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Indiana Jones and the Egregious Omissions

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Indy2008_lLast Monday night, TCM aired Spielberg on Spielberg, a 90-minute romp through the master’s filmography led by the master himself. I didn’t get to catch it live, because I was too busy that night TV-Watching Spielberg’s all-too-painful Fox reality show, On the Lot, but I finally got around to firing up the program on my DVR this weekend. Like most good movie docs, it made me want to watch a boatload of films I’ve already seen a boatload of times. So I enjoyed Spielberg on Spielberg, and I recommend it. But one thing about it drove me up the wall, and I want to know who’s with me.   

As SonS got going, we were zipping along through Spielberg’s movies in chronological order — Duel, Sugarland, Jaws, Close Encounters, 1941, Raiders, E.T. By the end of this, I’m getting excited, because I want to hear what Spielberg has to say about one of my favorite Spielberg movies, Indiana Jones and the Temple of Doom. I know he’s been down on it for most of his career, and I’m thinking I’ll finally get to hear why. But then, for some unknown reason, the doc jumps straight from E.T. to Jurassic Park, and for the rest of the night we’re all over the place, hopping from this film to that. Temple of Doom got no mention at all. Neither did Last Crusade or The Lost World.

After the jump, I’ll elaborate on why these omissions were egregious.

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Spielberg is, first and foremost, an action director, the greatest of all time. Of course he’s more than that, but as good as his straight-up dramas are, they do not exist as perfect forms the way some of his action movies do. To put it another way: Schindler’s List is a great drama but it is not a perfect drama in the way that Raiders of the Lost Ark (Spielberg’s best film) is a perfect action movie. And Spielberg’s action movies are routinely superior to the prestige pictures he usually makes immediately after or before a popcorn movie.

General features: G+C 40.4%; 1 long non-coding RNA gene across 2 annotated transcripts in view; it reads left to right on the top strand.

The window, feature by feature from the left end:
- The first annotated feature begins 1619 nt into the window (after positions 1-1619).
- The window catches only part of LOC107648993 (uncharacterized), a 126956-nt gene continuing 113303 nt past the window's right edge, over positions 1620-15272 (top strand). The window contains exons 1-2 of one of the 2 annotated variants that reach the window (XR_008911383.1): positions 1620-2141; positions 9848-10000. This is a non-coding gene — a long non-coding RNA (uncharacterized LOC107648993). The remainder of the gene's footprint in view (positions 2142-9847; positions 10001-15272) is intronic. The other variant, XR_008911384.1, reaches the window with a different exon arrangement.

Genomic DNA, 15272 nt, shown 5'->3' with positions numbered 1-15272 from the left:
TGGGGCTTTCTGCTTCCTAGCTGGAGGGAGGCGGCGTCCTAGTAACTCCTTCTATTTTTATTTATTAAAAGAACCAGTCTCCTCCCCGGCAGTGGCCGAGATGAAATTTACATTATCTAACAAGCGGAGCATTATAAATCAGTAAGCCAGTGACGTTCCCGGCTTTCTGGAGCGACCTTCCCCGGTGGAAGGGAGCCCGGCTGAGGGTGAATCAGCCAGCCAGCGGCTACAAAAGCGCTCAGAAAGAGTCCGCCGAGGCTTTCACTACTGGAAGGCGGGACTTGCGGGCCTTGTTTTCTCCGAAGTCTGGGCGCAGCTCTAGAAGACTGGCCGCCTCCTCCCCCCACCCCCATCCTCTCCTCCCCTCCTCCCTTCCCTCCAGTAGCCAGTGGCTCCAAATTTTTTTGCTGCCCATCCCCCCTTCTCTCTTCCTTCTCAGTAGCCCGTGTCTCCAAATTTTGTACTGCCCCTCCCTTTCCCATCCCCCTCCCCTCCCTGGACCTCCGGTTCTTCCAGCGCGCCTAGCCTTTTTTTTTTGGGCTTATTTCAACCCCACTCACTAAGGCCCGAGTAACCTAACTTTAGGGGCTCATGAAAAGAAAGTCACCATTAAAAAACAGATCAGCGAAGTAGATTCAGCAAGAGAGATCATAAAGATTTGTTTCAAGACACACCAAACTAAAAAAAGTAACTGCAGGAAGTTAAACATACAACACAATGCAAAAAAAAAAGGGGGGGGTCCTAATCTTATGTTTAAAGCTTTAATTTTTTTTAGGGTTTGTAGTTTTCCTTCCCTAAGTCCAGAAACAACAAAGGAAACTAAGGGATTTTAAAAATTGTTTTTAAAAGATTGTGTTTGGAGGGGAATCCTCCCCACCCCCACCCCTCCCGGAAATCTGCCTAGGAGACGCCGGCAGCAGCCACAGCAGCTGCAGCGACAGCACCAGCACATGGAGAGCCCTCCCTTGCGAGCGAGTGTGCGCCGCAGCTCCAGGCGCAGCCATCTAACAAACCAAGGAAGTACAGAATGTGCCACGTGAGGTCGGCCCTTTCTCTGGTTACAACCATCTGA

The Lost World is better than Amistad.

Indiana Jones and the Last Crusade is better than Always.

Indiana Jones and the Temple of Doom is better than The Color Purple.

The first 20 minutes of Saving Private Ryan are far superior to the rest of the movie.

And — here we enter cloudier territory — the superbly choreographed superdestruction of War of the Worlds at least gives the moral pretzel that is Munich a run for its money. And back in 1993, I argued like mad that Jurassic Park was a finer film than Schindler’s List; I’m not sure about that anymore, that might’ve been me just being a young punk, but at least it fits with my overall thesis, and is not that completely indefensible a critical position.

Which is to say: We should give Spielberg credit for what Spielberg himself seems reluctant to take credit for. If Spielberg, or Spielberg on Spielberg, assumes that Temple of Doom, Last Crusade, and The Lost World are lesser films than Amistad, The Color Purple, and The Terminal simply because they are less “serious,” then Spielberg — and Spielberg on Spielberg — are wrong. And since Spielberg is making Indiana Jones 4 as we speak, excluding the previous two sequels in a career overview like this only affirms the snobby and infuriating notion that he shouldn’t be making Indy 4 at all when he could be making his biopic about Lincoln instead.

Maybe I’m just sore that Temple of Doom got left out of the doc entirely. I’ve never understood why even Indiana Jones fans bash it; it’s 10 times more outrageous and daring than the inferior Last Crusade, which, though great in its own right, so obviously reeks of retreat on Spielberg’s part — it’s a virtual carbon-copy of Raiders, with Sean Connery thrown in. What do you think? Is Temple of Doom underrated? Is Raiders better than Schindler’s List? And man, have you been watching On the Lot? It steadfastly refuses to get very interesting!